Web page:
They love eggs. Make sure they can’t recognize an egg, or they might start eating their own. Better if you cook it first and feed it scrambled. It can be helpful to feed to chicks.

Fish

Raw or cooked. Chickens also like eating the guts. High in protein and minerals.

Flowers

Some, but not all flowers are safe for chickens to eat. Normally, they seem to know which plants are toxic, but it’s always best to check!

Fruit

Fruit can be fed in moderation as it is generally high in sugar.

Garlic

It can be very beneficial to chickens when given in feed or water providing it is done in moderation. Excess garlic can cause an imbalance in good gut bacteria.

Grapefruit

Citrus fruit is beneficial in moderate amounts. Most chickens don’t like it, however.

Grapes 

These are high in vitamins A & C and B and trace elements including calcium and copper. They have a very high sugar content so feed sparingly.

Grass

Grass clippings free from chemicals are good for chickens. Avoid giving long grass strands as they can cause an impacted crop.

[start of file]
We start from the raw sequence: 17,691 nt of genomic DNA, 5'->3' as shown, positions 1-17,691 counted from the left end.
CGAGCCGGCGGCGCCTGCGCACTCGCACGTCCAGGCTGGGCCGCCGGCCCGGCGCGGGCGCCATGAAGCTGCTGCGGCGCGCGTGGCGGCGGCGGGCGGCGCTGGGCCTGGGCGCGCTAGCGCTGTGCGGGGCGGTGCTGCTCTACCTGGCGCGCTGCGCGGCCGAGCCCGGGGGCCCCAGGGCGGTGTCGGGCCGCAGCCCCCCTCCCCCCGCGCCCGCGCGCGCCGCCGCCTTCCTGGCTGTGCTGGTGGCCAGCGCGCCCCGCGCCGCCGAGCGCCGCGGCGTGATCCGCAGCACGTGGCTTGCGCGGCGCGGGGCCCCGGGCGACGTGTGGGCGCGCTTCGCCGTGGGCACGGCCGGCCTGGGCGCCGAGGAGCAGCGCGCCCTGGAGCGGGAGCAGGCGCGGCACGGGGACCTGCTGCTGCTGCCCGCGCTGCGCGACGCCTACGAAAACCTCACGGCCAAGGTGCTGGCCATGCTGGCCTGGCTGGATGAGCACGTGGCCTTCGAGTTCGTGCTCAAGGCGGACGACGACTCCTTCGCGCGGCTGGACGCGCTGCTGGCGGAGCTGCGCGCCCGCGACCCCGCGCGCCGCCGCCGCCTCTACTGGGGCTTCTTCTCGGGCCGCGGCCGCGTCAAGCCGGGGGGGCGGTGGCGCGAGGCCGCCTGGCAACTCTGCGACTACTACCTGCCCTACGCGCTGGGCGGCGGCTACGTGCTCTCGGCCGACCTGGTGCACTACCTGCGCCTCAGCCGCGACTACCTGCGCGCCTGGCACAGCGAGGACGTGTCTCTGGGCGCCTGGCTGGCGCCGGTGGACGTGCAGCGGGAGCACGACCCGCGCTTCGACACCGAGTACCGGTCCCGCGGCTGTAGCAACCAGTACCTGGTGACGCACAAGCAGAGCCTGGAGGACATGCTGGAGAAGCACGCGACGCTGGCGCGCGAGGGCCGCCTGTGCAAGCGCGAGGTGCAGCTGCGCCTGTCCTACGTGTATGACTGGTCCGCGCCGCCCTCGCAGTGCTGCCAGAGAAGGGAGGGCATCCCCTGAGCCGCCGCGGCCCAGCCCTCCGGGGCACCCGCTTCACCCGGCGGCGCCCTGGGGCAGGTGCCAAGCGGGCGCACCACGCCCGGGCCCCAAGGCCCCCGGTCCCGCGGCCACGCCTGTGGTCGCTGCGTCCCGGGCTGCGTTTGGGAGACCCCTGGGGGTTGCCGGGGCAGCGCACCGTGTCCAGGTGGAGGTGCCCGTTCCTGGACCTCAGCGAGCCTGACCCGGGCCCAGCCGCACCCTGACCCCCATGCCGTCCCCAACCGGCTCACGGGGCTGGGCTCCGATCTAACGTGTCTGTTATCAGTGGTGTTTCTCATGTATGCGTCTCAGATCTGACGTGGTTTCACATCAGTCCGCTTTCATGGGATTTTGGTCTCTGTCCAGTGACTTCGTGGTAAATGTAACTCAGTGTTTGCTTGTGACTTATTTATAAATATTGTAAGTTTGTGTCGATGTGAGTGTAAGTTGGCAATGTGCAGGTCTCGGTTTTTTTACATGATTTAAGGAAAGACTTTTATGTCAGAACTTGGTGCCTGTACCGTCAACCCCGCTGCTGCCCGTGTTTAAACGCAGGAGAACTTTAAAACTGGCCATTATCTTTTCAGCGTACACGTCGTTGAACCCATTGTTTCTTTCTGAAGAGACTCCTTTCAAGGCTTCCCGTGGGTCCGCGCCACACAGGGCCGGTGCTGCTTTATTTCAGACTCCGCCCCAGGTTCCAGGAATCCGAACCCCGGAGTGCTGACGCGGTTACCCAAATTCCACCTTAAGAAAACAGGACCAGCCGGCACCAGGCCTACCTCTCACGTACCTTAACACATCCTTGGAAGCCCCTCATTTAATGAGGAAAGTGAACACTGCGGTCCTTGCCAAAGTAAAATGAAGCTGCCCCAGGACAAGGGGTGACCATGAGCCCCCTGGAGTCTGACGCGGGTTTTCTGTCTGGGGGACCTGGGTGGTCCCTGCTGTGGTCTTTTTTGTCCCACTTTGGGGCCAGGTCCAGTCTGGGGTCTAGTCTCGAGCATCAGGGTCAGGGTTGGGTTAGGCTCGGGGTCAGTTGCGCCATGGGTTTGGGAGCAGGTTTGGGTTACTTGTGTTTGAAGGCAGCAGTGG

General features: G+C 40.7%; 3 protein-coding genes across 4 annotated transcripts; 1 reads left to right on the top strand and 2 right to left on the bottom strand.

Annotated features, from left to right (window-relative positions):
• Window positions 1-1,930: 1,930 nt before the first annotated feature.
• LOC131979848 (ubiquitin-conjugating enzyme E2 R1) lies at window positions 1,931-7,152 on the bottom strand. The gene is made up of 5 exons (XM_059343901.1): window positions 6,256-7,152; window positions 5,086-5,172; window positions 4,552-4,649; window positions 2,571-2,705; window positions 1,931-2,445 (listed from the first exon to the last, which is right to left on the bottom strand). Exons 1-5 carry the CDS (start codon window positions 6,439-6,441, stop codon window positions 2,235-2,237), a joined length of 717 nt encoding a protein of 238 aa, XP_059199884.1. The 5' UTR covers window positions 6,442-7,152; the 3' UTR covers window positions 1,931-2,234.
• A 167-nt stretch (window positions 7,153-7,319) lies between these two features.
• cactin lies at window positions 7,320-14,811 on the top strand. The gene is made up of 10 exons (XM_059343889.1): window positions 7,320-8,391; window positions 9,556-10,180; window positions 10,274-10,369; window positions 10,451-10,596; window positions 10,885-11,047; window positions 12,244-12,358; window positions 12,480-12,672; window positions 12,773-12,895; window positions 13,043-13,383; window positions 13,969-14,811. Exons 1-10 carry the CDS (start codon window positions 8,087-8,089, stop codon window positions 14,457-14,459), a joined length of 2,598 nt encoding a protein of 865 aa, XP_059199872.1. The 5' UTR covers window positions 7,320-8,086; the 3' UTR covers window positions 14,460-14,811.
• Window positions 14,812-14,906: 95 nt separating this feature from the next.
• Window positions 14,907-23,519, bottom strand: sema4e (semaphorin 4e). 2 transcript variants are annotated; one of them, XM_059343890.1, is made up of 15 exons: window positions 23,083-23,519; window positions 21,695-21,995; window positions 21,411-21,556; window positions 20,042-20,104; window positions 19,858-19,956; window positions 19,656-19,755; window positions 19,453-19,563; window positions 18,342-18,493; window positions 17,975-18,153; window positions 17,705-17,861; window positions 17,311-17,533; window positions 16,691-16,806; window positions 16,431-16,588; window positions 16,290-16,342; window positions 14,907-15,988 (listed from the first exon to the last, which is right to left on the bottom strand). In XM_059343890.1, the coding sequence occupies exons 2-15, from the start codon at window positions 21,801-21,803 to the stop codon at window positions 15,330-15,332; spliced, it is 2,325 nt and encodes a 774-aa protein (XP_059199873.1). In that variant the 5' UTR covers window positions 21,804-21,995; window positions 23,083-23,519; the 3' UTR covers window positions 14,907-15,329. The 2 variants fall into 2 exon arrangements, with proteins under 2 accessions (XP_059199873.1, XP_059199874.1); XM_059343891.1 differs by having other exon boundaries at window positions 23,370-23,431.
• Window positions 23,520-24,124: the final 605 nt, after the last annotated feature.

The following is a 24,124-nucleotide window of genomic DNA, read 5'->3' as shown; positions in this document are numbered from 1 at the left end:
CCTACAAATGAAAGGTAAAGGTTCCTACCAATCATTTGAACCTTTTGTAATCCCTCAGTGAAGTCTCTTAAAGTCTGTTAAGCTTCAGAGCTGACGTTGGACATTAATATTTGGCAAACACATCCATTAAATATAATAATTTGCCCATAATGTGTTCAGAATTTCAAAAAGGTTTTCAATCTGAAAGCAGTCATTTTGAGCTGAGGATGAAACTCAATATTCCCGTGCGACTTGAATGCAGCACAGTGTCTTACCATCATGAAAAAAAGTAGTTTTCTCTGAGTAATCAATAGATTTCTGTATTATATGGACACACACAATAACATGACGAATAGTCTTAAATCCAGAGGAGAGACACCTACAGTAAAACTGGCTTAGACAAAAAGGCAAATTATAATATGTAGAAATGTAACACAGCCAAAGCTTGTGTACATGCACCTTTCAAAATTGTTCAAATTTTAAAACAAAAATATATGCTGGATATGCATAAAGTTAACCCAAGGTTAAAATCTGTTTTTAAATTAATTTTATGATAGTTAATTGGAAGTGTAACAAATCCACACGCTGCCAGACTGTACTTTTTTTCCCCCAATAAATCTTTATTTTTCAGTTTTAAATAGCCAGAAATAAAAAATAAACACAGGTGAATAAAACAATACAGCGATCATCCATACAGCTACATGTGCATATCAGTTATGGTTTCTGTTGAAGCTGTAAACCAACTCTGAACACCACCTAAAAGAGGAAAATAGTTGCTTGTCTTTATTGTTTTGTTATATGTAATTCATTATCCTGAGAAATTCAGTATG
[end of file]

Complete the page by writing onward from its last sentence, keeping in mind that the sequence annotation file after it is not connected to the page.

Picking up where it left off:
Green Beans

Cooked beans are OK to feed. As few as 3 raw, dried, or undercooked beans can be deadly as they contain phytohemagglutinin.

Ham

This is generally high in salt and preservatives, so it should be fed very sparingly.

Kale

As with other brassicas (Broccoli, brussels sprouts, cabbage, cauliflower, kale, turnips), only feed in moderation, as it contains goitrogens that can cause thyroid gland issues in birds as well as immune, reproductive, metabolic, skin, and feather problems. Contains healthy minerals and vitamins.

Kiwi

Contains vitamins, minerals, and antioxidants but is high in sugar.

Lettuce

Has relatively low nutritional value (iceberg lettuce has none at all), so only give as an occasional treat. Whole lettuce can be hung for chickens to peck at for entertainment.  

Mango

It is very nutritious but also high in sugars and carbohydrates. Feed sparingly.

Mealworms

Very high in protein, and are great to give as an occasional healthy treat, especially when chickens are going through a molt. Feed either fresh or dried.

Meat

Some people believe giving chickens raw meat may turn them to cannibalism. If you feed it, trim off any excess fat first. They like to strip your cooked turkey or chicken carcasses.

Melon